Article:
Jan 27, 2011
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Jan. 27 Reading Responses


This reading was a great overview of interaction design concepts (especially usability goals vs. user experience goals), but the interview at the end was the most interesting for its applicative and direct experiential link with this user. First and most importantly, her definition of interaction design as the “design of products that reveal themselves over time” is one of the more insightful descriptions I have heard. It is layered and intuitive without being overly ambiguous (for me at least), and assumes a more poetic stance then the some definitions that feel more like the bastard children of engineers and designers.

Secondly, it is almost impossible to not relate to her experiences with clients, no matter your profession. The communication breakdown that happens in the realm of design is also not just a result of the ignorance of the client in my opinion, but also the intimidation that comes in trying to describe their desired end to a professional designer, a role that some designers play into. Most people that I have worked with cite this incessantly as a the biggest problem when working with an outside consultant on a project. A good designer, interaction or other, should also be a good interface.


Bill Moggridge

I have read this introduction a few times in the past at varying times, always illluminating a few idea based on my current life context. At this very moment, one stands out:

Thinking of the new in terms of the familiar by creating a metaphorical link between old and new, injecting emotional value into the new that wouldn’t have otherwise been there. This link plays the role of language substantiating the interaction between the user and the machine.

I really like the idea of designing a language for the conversation waiting to emerge between people and machines, especially through metaphor. I guess one question that has always lingered devilishly in the back of my head is the degree to which these conversations are really more of a conversation between ourself in our head and ourself in the world. This would apply more to an earlier stage of interaction design that was focused on the individual’s interaction with the machine-object. Then if the next stage is focused on connecting, on communication, the question refocuses to ask to what degree we do this (inject our projections into each other) with other people AND how do the interfaces we design facilitate this.

Even put another way, what is the nature of the suspension of disbelief that occurs when we are plugged in? Is it similar to a play or movie, or do we almost condition and rewire ourselves to bypass the “this is not real” stage and simply insert the same neural settings.


Marc Rettig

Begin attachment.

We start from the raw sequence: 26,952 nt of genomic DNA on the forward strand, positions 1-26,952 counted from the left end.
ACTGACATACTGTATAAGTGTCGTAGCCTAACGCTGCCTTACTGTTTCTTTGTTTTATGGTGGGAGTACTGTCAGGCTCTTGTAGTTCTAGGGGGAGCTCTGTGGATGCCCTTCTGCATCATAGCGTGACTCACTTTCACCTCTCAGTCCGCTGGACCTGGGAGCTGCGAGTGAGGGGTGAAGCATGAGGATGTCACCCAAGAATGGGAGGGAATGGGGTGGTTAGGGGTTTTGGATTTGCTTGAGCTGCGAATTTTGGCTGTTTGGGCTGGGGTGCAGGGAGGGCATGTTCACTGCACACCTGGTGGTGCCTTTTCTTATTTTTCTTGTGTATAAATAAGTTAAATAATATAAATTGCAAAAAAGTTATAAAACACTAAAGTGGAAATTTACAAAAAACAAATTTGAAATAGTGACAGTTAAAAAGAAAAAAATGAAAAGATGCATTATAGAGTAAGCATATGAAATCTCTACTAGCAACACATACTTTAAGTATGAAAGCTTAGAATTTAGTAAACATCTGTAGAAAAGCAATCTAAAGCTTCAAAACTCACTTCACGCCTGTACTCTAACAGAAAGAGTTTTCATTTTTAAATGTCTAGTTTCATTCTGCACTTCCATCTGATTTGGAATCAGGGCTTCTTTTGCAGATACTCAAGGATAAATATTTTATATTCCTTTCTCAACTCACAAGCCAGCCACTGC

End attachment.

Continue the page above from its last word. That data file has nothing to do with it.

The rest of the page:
You really cannot appreciate the ease of contemporary interfaces and the rise of interaction design until you begin to look back. The most striking image was not the punch cards, nor the IBM 360, but more so the Wordstar interface and complimentary quick reference card. Granted, it is not the complexity of the reference so much as the functions it outlines. It overwhelms me to come into visual contact with a Flash reference, for example, while the thought of encountering this now seems humorously nostalgic. I also thought his method of framing the evolution of design through the notion of context was significant. It is always important to understand the user and their goals, but taken independent of the context, it would wipe the stage from which the user was standing. This idea was implicit in the other texts, but not as clearly articulated.


Terry Winograd

Winograd’s main argument is that people’s primary interest is communicating and interacting with other people and that it is this drive and desire that will move technology forward. I most certainly agree with this.

Even more interesting is the implicit upshot of his thesis in that the development and refinement of new technology also means (to a certain degree) realigning our initial ideas of what technology can actually do, vs. what we want to be able to make it do. For the laywoman, this can be a huge chasm.

There is a magical property of technology that both estranges us from it in terms of comprehension and in continuing to assign it faulty attributes. At first glance, computational technology operates within a logical structure that appears quite rigid and thus uninviting as a means of interaction. It is especially heightened when compared to intuitive or emotional logic we use to interact, communicate, and receive feedback with each other and with ourselves.

I mentioned metaphor in an earlier post an extremely effective bridge; however, in connecting the machinist to the humanist, it can sometimes widen the gap. My argument takes the form of my current mental image: a bridge that grows with the break between landmasses. Emotional, humanist attributes are one of the current major goals of interaction design: it is interesting to ruminate on what would happen if these metaphors were more in line with the logic of how the object/technology actually operates: would it give the user a greater sensibility of systems thinking? Would a reverse metaphorical translation occur, overlaying technical analogies to our personal interactions, as in so many dystopias? This idea feels rather obvious to type as it currently stands: it deserves a bit more percolation to precisely express it the way I would like. More bubbles, less fizz.

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